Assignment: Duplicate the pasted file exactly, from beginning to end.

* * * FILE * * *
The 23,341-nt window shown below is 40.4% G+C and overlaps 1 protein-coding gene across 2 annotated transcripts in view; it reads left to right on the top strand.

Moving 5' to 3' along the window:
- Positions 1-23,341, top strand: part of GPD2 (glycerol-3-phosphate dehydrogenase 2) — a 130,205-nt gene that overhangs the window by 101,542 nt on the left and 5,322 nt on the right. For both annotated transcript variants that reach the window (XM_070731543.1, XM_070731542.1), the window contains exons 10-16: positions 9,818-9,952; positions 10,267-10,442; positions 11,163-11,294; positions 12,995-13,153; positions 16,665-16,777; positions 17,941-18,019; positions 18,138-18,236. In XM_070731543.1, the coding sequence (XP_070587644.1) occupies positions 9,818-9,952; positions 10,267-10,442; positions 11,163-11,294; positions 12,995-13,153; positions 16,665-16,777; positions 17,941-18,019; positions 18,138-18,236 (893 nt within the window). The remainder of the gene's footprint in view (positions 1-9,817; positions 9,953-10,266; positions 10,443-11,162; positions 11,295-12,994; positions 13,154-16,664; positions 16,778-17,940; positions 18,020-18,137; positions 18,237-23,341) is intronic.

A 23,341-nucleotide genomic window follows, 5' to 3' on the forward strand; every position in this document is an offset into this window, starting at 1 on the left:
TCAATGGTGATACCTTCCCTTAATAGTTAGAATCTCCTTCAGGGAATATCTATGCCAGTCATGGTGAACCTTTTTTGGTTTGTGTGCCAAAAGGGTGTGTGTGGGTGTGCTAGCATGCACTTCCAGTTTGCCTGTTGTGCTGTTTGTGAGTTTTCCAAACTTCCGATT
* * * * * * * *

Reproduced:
The 23,341-nt window shown below is 40.4% G+C and overlaps 1 protein-coding gene across 2 annotated transcripts in view; it reads left to right on the top strand.

Moving 5' to 3' along the window:
- Positions 1-23,341, top strand: part of GPD2 (glycerol-3-phosphate dehydrogenase 2) — a 130,205-nt gene that overhangs the window by 101,542 nt on the left and 5,322 nt on the right. For both annotated transcript variants that reach the window (XM_070731543.1, XM_070731542.1), the window contains exons 10-16: positions 9,818-9,952; positions 10,267-10,442; positions 11,163-11,294; positions 12,995-13,153; positions 16,665-16,777; positions 17,941-18,019; positions 18,138-18,236. In XM_070731543.1, the coding sequence (XP_070587644.1) occupies positions 9,818-9,952; positions 10,267-10,442; positions 11,163-11,294; positions 12,995-13,153; positions 16,665-16,777; positions 17,941-18,019; positions 18,138-18,236 (893 nt within the window). The remainder of the gene's footprint in view (positions 1-9,817; positions 9,953-10,266; positions 10,443-11,162; positions 11,295-12,994; positions 13,154-16,664; positions 16,778-17,940; positions 18,020-18,137; positions 18,237-23,341) is intronic.

A 23,341-nucleotide genomic window follows, 5' to 3' on the forward strand; every position in this document is an offset into this window, starting at 1 on the left:
TCAATGGTGATACCTTCCCTTAATAGTTAGAATCTCCTTCAGGGAATATCTATGCCAGTCATGGTGAACCTTTTTTGGTTTGTGTGCCAAAAGGGTGTGTGTGGGTGTGCTAGCATGCACTTCCAGTTTGCCTGTTGTGCTGTTTGTGAGTTTTCCAAACTTCCGATT